Michael F. Whittaker
2010 arXiv   pre-print
A tiling with infinite rotational symmetry, such as the Conway-Radin Pinwheel Tiling, gives rise to a topological dynamical system to which an \'etale equivalence relation is associated. A groupoid C*-algebra for a tiling is produced and a separating dense set is exhibited in the C*-algebra which encodes the structure of the topological dynamical system. In the case of a substitution tiling, natural subsets of this separating dense set are used to define an AT-subalgebra of the C*-algebra. Finally our results are applied to the Pinwheel Tiling.
arXiv:1010.1991v1 fatcat:3qtkxzeqvvcsdil3do6mk5vkue

Supramolecular Protein Engineering

Nelson B. Phillips, Zhu-li Wan, Linda Whittaker, Shi-Quan Hu, Kun Huang, Qing-xin Hua, Jonathan Whittaker, Faramarz Ismail-Beigi, Michael A. Weiss
2010 Journal of Biological Chemistry  
Bottom-up control of supramolecular protein assembly can provide a therapeutic nanobiotechnology. We demonstrate that insulin's pharmacological properties can be enhanced by design of "zinc staples" between hexamers. Paired (i, i+4) His substitutions were introduced at an α-helical surface. The crystal structure contains both classical axial zinc ions and novel zinc ions at hexamerhexamer interfaces. Although soluble at pH 4, the combined electrostatic effects of the substitutions and bridging
more » ... inc ions cause isoelectric precipitation at neutral pH. Following subcutaneous injection in a diabetic rat, the analog effected glycemic control with time course similar to that of long-acting formulation Lantus ® . Relative to Lantus, however, the analog discriminates at least 30-fold more stringently between the insulin receptor and mitogenic IGF receptor. Because aberrant mitogenic signaling may be associated with elevated cancer risk, such enhanced specificity may improve safety. Zinc stapling provides a general strategy to modify the pharmacokinetic and biological properties of a subcutaneous protein depot.
doi:10.1074/jbc.c110.105825 pmid:20181952 pmcid:PMC2852910 fatcat:aattyz7cpjfvle3ro22yfoaal4

Aromatic Anchor at an Invariant Hormone-Receptor Interface

Vijay Pandyarajan, Brian J. Smith, Nelson B. Phillips, Linda Whittaker, Gabriella P. Cox, Nalinda Wickramasinghe, John G. Menting, Zhu-li Wan, Jonathan Whittaker, Faramarz Ismail-Beigi, Michael C. Lawrence, Michael A. Weiss
2014 Journal of Biological Chemistry  
Invariant insulin residue Phe B24 (a site of diabetes-associated mutation) contacts the insulin receptor. Results: Hormonal function requires hydrophobicity rather than aromaticity at this site. Conclusion: The B24 side chain provides a nonpolar anchor at the receptor interface. Significance: Nonstandard aliphatic modification of residue B24 may enhance therapeutic properties of insulin analogs. Crystallographic studies of insulin bound to fragments of the insulin receptor have recently defined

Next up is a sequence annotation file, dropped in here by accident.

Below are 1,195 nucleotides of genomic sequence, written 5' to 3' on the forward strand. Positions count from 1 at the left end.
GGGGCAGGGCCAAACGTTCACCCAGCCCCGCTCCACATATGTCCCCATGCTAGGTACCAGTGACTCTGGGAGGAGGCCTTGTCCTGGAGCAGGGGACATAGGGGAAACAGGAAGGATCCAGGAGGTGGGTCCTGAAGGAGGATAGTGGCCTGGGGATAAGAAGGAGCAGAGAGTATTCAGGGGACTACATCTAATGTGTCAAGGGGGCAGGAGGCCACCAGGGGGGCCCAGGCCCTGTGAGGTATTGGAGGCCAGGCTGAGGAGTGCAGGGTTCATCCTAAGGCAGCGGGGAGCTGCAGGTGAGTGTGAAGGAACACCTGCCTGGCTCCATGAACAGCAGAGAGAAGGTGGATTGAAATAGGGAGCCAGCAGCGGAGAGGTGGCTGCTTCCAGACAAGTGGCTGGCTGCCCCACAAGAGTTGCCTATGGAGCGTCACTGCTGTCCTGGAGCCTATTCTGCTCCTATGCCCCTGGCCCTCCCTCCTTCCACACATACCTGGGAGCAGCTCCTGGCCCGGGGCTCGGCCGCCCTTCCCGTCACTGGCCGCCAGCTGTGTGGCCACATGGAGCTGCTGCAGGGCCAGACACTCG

more » ... the topography of the primary hormone-receptor interface. Here, we have investigated the role of Phe B24 , an invariant aromatic anchor at this interface and site of a human mutation causing diabetes mellitus. An extensive set of B24 substitutions has been constructed and tested for effects on receptor binding. Although aromaticity has long been considered a key requirement at this position, Met B24 was found to confer essentially native affinity and bioactivity. Molecular modeling suggests that this linear side chain can serve as an alternative hydrophobic anchor at the hormone-receptor interface. These findings motivated further substitution of Phe B24 by cyclohexanylalanine (Cha), which contains a nonplanar aliphatic ring. Contrary to expectations, [Cha B24 ]insulin likewise exhibited high activity. Furthermore, its resistance to fibrillation and the rapid rate of hexamer disassembly, properties of potential therapeutic advantage, were enhanced. The crystal structure of the Cha B24 analog, determined as an R 6 zincstabilized hexamer at a resolution of 1.5 Å , closely resembles that of wild-type insulin. The nonplanar aliphatic ring exhibits two chair conformations with partial occupancies, each recapitulating the role of Phe B24 at the dimer interface. Together, these studies have defined structural requirements of an anchor residue within the B24-binding pocket of the insulin receptor; similar molecular principles are likely to pertain to insulin-related growth factors. Our results highlight in particular the utility of nonaromatic side chains as probes of the B24 pocket and suggest that the nonstandard Cha side chain may have therapeutic utility. Insulin is a small globular protein critical to the hormonal regulation of vertebrate metabolism (Fig. 1A) (1). Containing two peptide chains, A (21 residues) and B (30 residues), the hormone binds to a receptor tyrosine kinase, designated the insulin receptor (IR) 6 (2). The IR is a disulfide-linked homodimer with subunits (␣␤) 2 ; the extracellular ␣ subunit binds insulin, whereas the transmembrane ␤ subunit contains an intracellular tyrosine kinase domain (1). The crystal structure of the dimeric ectodomain (␣␤ ⌬ ) 2 (where ␤ ⌬ designates the extracellular portion of the ␤ subunit) has revealed a ⌳-shaped conformation (Fig. 1B) , whose legs sit upon the plasma membrane (coral disk at bottom) (3). A single insulin molecule binds with high affinity to a tandem site spanning both ␣ subunits (4). This site consists of the N-terminal leucine-rich repeat domain (L1) of one ␣ subunit and the C-terminal segment of the other (␣CT). The structure of insulin bound in a ternary complex . 6 The abbreviations used are: IR, insulin receptor; ␣CT, C-terminal segment of the IR ␣ subunit; IR, domain-minimized model of the insulin receptor; Cha, cyclohexanylalanine; CR, cysteine-rich domain of IR; DM, diabetes mellitus; IGF, insulin-like growth factor; IGF-1R, type 1 IGF receptor; L1, first leucine-rich repeat domains of IR; L1-␤ 2 , central ␤-sheet of the L1 domain; Orn, ornithine; r.m.s.d., root-mean-square deviation; TOCSY, total correlation 1 H NMR spectroscopy; PDB, Protein Data Bank; AOC, area over the curve; MD, molecular dynamics; Amino acids are designated by standard one-and three-letter codes. B24 -DKP]insulin (A) and DKP-insulin (B) is shown. At left are TOCSY spectra of aromatic spin systems; at right are NOESY spectra in region containing cross-peaks between aromatic protons (vertical axis, 2 ) and aliphatic protons, including upfield shifted methyl groups (horizontal axis, 1 ). Brackets/arrows denote aromatic and methyl group resonances with labeled residues. FIGURE 6. Crystal structure of [Cha B24 ,Orn B29 ]insulin. A, R 6 zinc hexamer. The A and B chains are shown in black and green; Cha B24 side chains are highlighted in red. The two axial zinc ions are aligned in the center (blue), coordinated by trimer-related His B10 side chains (white). B, superposition of a representative analog protomer (gray) and WT protomer (white). The side chains of Cha B24 (red) and Phe B24 (white) are shown as sticks. C, stereo view of aromatic residues (gray) and Cha B24 (red) at dimer interface. D, expanded view of the side chains near B24 in the analog structure (gray) and WT structure (white). Sulfur atoms of cysteine A20 -B19 are shown as yellow spheres. Coordinates of the WT R 6 hexamer were obtained from PDB entry 1ZNJ.